An eight-year-old policy forbidding government contractors and employees from engaging in sex trafficking in war zones has proven almost impossible to enforce, despite indications that such activities are occurring in Iraq and Afghanistan.
Several key agencies are missing permanent watchdogs and "President Obama's Annoyer-in-Chief" wants to know why.
A retired State Department intelligence analyst was sentenced to life in prison and his wife got more than six years on Friday for spying for Cuba for nearly 30 years in a screenplay-ready tale of romance and espionage.
The Justice Department stepped up its crackdown on health care fraud on Friday, announcing charges against 94 people in what authorities called the largest coordinated series of federal health care fraud cases in U.S. history.
The U.S. Army suffered 32 suicides in June, the highest number for a single month since the suicide rate in the Army began to spike in January 2009.
Most Washingtonians slept through this morning's 3.6 magnitude earthquake, including FEMA Administrator Craig Fugate. But for a guy who's in the business of expecting the unexpected, he's using Friday's shake as a teachable moment.
Just as news outlets are adapting to the web, social media and mobile devices, officials are working on a major revamp of the government's daily newsletter in hopes of boosting traffic and audience participation.
The U.S. Embassy in Islamabad might want to hang a "No Vacancy" sign at the front door every so often, according to auditors. As if the tight space and small staff wasn't bad enough, embassy workers are devoting a significant...
William J. Boarman, a former Government Printing Office employee and President Obama's nominee to lead the agency, received and cashed about $3,800 in improper payments from GPO in the last six years and repaid the funds on Tuesday, according to government records.
CIA interrogators exceeded legal limits on harsh interrogations of al-Qaeda detainees during the Bush administration, according to a former top Justice Department official who was interviewed by congressional investigators.
Thursday the U.S. Postal Service will honor one of its own — and thousands of others — as it unveils two new stamps commemorating Negro Leagues Baseball.
The House approved legislation Wednesday that would jumpstart the federal government’s telework program by expanding work-at-home options. The vote was 290-131.
A federal court in California began hearing arguments this week in a case filed by the Log Cabin Republicans, who are challenging the constitutionality of the military’s “don’t ask, don’t tell” policy banning gays and lesbians from openly serving in uniform.
Here's an awesome assignment: Our colleagues from The Washington Post Food Section recently reviewed seven government owned and operated cafeterias to assess availability of healthful options, variety and, of course, the taste.
Federal agencies often head to college campuses, job fairs or buy newspaper classified ads to announce new job openings. But the Transportation Security Administration is reaching out with pepperoni and cheese.
If you're not planning tonight to watch the Major League Baseball All-Star Game or Kathy Griffin's lobbying efforts, consider "Covert Affairs," a new TV drama that younger, underpaid, overworked, super-overstressed government workers might appreciate.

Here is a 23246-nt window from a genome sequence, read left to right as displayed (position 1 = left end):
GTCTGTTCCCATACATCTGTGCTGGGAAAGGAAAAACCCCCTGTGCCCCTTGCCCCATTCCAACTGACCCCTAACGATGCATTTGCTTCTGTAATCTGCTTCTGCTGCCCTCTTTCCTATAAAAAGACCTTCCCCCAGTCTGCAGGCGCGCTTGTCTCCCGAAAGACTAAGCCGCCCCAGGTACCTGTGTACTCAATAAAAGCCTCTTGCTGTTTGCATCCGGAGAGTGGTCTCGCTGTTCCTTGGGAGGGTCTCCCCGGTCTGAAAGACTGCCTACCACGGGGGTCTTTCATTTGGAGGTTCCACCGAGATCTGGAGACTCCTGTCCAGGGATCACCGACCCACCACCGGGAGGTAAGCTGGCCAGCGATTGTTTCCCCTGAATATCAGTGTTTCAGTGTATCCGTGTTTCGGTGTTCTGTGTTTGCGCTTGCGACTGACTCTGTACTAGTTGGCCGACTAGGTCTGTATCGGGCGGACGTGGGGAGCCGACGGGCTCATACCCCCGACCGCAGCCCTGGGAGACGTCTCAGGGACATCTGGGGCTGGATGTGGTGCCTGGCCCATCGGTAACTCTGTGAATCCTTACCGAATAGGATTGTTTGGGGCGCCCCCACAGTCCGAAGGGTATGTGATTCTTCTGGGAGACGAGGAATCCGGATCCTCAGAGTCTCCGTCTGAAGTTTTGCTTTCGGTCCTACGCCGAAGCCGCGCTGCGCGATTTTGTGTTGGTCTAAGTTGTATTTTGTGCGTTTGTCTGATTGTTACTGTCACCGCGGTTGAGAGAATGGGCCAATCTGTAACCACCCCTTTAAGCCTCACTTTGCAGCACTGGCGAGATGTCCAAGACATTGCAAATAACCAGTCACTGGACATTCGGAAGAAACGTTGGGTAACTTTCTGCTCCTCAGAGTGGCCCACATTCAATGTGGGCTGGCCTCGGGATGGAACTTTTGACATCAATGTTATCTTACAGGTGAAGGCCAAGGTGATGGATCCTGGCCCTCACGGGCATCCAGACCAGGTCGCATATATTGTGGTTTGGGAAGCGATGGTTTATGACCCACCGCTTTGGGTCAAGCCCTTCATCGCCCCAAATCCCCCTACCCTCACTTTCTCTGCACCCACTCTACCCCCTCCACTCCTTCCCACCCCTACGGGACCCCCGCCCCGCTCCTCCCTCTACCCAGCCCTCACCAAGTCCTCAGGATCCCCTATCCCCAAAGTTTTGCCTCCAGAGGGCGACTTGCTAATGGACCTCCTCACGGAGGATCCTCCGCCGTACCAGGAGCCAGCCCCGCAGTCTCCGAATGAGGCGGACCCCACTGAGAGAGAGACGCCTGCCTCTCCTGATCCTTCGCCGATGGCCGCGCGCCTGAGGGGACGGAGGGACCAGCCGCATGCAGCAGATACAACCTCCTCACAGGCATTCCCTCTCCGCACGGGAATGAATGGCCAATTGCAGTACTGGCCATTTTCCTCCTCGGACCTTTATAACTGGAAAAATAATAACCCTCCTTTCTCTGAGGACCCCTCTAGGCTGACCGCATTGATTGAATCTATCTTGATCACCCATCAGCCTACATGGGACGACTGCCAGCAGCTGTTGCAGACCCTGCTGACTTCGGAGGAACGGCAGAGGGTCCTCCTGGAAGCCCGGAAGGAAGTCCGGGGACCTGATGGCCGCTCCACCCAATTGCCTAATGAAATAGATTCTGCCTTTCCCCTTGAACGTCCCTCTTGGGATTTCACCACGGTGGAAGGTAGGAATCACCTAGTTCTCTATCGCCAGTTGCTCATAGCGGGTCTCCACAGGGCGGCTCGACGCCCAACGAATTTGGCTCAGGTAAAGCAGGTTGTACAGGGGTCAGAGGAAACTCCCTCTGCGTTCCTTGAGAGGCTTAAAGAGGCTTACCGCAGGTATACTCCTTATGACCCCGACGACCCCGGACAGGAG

A federal appeals court on Tuesday knocked down the Federal Communications Commission's indecency policy, saying that the agency's guidelines for fleeting expletives and other indecencies in broadcast violate the First Amendment.
President Obama formally announced Jacob Lew as his new director of the Office of Management and Budget -- filling a key hole on his economic team, but creating an equally big one at the State Department.
President Obama will announce Jacob Lew as his new director of the Office of Management and Budget at noon, the White House said.
The chairman of the Senate Armed Services Committee said he generally supports the Pentagon's survey of troops regarding "don't ask, don't tell" so long as it helps military leadership determine how to end the policy.
Watch above as we review general job satisfaction, some low scores for the Office of Management and Budget and how many workers say they telework.
As the Pentagon continues studying the impact of repealing its "don't ask, don't tell" policy, a federal court case starting Tuesday in California will consider whether the policy banning gays and lesbians from openly serving in uniform is constitutional.
The Department of Veterans Affairs is encouraging military veterans previously denied benefits for post-traumatic stress disorder to start reapplying Tuesday as its long-standing, tedious claims process comes to an end.
The Federal Eye joined Rick Klein and Jonathan Karl for Monday's episode of ABC's "Top Line" to discuss the Congressional logjam, the new federal worker survey (which shows poor results for Peter Orszag's Office of Management and Budget) and...
House lawmakers are set to vote this week on a bill expanding telework options across the federal government, as a new survey of federal workers finds that just 10 percent of them use the flexible work option.
American diplomats, breathe easy: NASA Administrator Charles Bolden isn't responsible for reaching out to the Muslim world after all.
A new governmentwide survey finds general satisfaction among rank and file federal workers and for the first time gives the government hard numbers on the number of feds who telework.
In these times of high unemployment and economic uncertainty, federal workers are continuing a trend of job satisfaction, giving the Obama administration good marks for its leadership of agencies though remaining skeptical on a key point: that career advancement in the government is based on merit.